Bankruptcy and Debtor Rehabilitation: An Australian Empirical Study
Melbourne University Law Review, Vol. 40, No. 3, pp. 688-737, 2017
50 Pages Posted: 22 May 2017
Date Written: May 22, 2017
Bankruptcy is widely regarded as a means of rehabilitation for debtors in severe financial hardship. To date, however, there have been few attempts to study its long term impact on individuals’ finances, health, social relationships and general quality of life. The authors address this gap in the literature, by reporting the results of a major survey of current and former Australian bankrupts and another survey of financial counselors and consumer solicitors. These surveys demonstrate that, for many Australian debtors, bankruptcy results in genuine improvements to financial stability, health, relationships and general well-being. At the same time, they suggest that the outcomes of bankruptcy can vary significantly according to the underlying reasons for a debtor’s financial hardship. In particular, they demonstrate that debtors whose problems relate to unemployment are less likely to achieve favourable outcomes, due to the fact that their post-bankruptcy incomes simply are not high enough to meet their basic needs. On this basis, the article concludes that while bankruptcy offers valuable assistance to many Australian debtors, it is not a comprehensive or fail-safe means of financial rehabilitation.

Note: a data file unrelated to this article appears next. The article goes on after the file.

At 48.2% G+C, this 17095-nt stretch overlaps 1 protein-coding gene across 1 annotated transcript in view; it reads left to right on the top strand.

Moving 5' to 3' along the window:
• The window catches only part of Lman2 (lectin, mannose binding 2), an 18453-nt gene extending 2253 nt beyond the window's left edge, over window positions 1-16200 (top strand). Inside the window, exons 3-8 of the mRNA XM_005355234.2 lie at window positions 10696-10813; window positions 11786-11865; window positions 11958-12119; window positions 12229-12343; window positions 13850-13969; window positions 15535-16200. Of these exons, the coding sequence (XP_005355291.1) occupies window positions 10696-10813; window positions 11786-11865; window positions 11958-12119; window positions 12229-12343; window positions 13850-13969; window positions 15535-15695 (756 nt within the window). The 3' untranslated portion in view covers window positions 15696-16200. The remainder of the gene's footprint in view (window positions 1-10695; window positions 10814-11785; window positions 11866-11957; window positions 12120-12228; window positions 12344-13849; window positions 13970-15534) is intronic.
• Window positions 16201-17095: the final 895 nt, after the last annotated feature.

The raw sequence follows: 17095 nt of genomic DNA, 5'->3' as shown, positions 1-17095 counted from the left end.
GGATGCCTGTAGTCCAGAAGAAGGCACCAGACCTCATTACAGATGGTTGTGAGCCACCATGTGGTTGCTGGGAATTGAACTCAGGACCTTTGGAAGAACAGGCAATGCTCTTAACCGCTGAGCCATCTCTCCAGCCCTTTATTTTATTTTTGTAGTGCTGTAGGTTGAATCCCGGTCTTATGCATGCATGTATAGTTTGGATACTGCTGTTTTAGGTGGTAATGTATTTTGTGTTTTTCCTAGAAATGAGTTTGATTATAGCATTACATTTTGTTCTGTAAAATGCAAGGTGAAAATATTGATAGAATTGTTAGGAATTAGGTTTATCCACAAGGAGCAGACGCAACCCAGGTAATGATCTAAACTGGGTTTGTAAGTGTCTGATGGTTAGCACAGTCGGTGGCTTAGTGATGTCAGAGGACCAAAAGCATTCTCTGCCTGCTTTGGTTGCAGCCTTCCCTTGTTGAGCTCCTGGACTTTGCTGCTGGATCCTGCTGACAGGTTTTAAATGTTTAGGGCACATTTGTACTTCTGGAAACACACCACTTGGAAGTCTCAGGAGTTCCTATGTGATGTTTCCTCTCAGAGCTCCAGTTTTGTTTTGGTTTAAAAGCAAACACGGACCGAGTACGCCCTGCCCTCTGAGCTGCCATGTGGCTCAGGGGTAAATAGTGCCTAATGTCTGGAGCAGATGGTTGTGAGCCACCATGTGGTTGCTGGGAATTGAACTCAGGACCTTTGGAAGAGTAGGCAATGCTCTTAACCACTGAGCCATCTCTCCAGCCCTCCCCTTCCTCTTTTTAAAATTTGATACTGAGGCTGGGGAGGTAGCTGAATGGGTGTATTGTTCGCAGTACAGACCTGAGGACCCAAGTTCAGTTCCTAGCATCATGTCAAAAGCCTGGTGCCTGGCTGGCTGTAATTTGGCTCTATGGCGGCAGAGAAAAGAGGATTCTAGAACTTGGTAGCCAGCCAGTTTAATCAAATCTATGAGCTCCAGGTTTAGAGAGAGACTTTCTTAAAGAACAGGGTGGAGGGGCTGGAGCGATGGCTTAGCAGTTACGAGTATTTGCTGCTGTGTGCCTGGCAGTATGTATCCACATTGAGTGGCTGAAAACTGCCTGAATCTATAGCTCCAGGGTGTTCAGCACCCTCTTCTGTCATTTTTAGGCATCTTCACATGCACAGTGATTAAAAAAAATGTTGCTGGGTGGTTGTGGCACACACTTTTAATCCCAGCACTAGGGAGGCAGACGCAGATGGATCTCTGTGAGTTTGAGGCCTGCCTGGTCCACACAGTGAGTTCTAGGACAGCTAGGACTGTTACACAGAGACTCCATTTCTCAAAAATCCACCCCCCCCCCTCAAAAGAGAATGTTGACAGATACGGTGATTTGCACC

Keywords: bankruptcy, financial hardship
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